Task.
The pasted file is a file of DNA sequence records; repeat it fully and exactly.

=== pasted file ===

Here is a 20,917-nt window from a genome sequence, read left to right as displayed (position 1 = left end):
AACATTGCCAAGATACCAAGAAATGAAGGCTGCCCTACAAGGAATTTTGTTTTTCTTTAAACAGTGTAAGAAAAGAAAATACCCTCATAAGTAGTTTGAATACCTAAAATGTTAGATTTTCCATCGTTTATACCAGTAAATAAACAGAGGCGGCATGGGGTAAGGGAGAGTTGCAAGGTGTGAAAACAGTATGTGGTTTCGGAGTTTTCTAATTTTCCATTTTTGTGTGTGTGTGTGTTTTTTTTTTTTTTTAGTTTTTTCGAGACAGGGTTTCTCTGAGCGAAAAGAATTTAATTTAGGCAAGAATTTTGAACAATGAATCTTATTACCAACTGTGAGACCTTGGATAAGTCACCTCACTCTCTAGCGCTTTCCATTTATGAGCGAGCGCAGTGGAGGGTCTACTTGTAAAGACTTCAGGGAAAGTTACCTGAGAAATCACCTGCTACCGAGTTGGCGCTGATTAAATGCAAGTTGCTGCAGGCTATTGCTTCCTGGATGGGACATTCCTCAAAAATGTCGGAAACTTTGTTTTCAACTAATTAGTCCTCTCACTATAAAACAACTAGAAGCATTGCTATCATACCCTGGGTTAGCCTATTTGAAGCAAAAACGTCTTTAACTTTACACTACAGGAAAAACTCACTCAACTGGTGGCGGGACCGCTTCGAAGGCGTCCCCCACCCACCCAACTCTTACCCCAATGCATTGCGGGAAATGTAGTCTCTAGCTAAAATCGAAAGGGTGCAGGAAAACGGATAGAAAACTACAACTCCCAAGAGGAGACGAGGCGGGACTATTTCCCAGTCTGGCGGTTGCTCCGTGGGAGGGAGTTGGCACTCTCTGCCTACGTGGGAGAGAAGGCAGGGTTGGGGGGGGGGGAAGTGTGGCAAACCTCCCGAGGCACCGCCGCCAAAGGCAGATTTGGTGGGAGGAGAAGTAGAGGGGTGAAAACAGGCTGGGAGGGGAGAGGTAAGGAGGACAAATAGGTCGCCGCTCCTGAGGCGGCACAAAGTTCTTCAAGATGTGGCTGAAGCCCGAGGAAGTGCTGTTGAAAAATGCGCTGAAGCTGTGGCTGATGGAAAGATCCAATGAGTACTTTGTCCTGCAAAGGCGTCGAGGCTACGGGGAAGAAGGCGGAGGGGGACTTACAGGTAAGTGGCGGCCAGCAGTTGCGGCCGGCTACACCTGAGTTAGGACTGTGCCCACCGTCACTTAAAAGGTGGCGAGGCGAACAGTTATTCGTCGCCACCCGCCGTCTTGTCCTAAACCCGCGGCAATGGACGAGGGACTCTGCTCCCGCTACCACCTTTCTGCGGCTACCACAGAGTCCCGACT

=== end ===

Here is a 20,917-nt window from a genome sequence, read left to right as displayed (position 1 = left end):
AACATTGCCAAGATACCAAGAAATGAAGGCTGCCCTACAAGGAATTTTGTTTTTCTTTAAACAGTGTAAGAAAAGAAAATACCCTCATAAGTAGTTTGAATACCTAAAATGTTAGATTTTCCATCGTTTATACCAGTAAATAAACAGAGGCGGCATGGGGTAAGGGAGAGTTGCAAGGTGTGAAAACAGTATGTGGTTTCGGAGTTTTCTAATTTTCCATTTTTGTGTGTGTGTGTGTTTTTTTTTTTTTTTAGTTTTTTCGAGACAGGGTTTCTCTGAGCGAAAAGAATTTAATTTAGGCAAGAATTTTGAACAATGAATCTTATTACCAACTGTGAGACCTTGGATAAGTCACCTCACTCTCTAGCGCTTTCCATTTATGAGCGAGCGCAGTGGAGGGTCTACTTGTAAAGACTTCAGGGAAAGTTACCTGAGAAATCACCTGCTACCGAGTTGGCGCTGATTAAATGCAAGTTGCTGCAGGCTATTGCTTCCTGGATGGGACATTCCTCAAAAATGTCGGAAACTTTGTTTTCAACTAATTAGTCCTCTCACTATAAAACAACTAGAAGCATTGCTATCATACCCTGGGTTAGCCTATTTGAAGCAAAAACGTCTTTAACTTTACACTACAGGAAAAACTCACTCAACTGGTGGCGGGACCGCTTCGAAGGCGTCCCCCACCCACCCAACTCTTACCCCAATGCATTGCGGGAAATGTAGTCTCTAGCTAAAATCGAAAGGGTGCAGGAAAACGGATAGAAAACTACAACTCCCAAGAGGAGACGAGGCGGGACTATTTCCCAGTCTGGCGGTTGCTCCGTGGGAGGGAGTTGGCACTCTCTGCCTACGTGGGAGAGAAGGCAGGGTTGGGGGGGGGGGAAGTGTGGCAAACCTCCCGAGGCACCGCCGCCAAAGGCAGATTTGGTGGGAGGAGAAGTAGAGGGGTGAAAACAGGCTGGGAGGGGAGAGGTAAGGAGGACAAATAGGTCGCCGCTCCTGAGGCGGCACAAAGTTCTTCAAGATGTGGCTGAAGCCCGAGGAAGTGCTGTTGAAAAATGCGCTGAAGCTGTGGCTGATGGAAAGATCCAATGAGTACTTTGTCCTGCAAAGGCGTCGAGGCTACGGGGAAGAAGGCGGAGGGGGACTTACAGGTAAGTGGCGGCCAGCAGTTGCGGCCGGCTACACCTGAGTTAGGACTGTGCCCACCGTCACTTAAAAGGTGGCGAGGCGAACAGTTATTCGTCGCCACCCGCCGTCTTGTCCTAAACCCGCGGCAATGGACGAGGGACTCTGCTCCCGCTACCACCTTTCTGCGGCTACCACAGAGTCCCGACT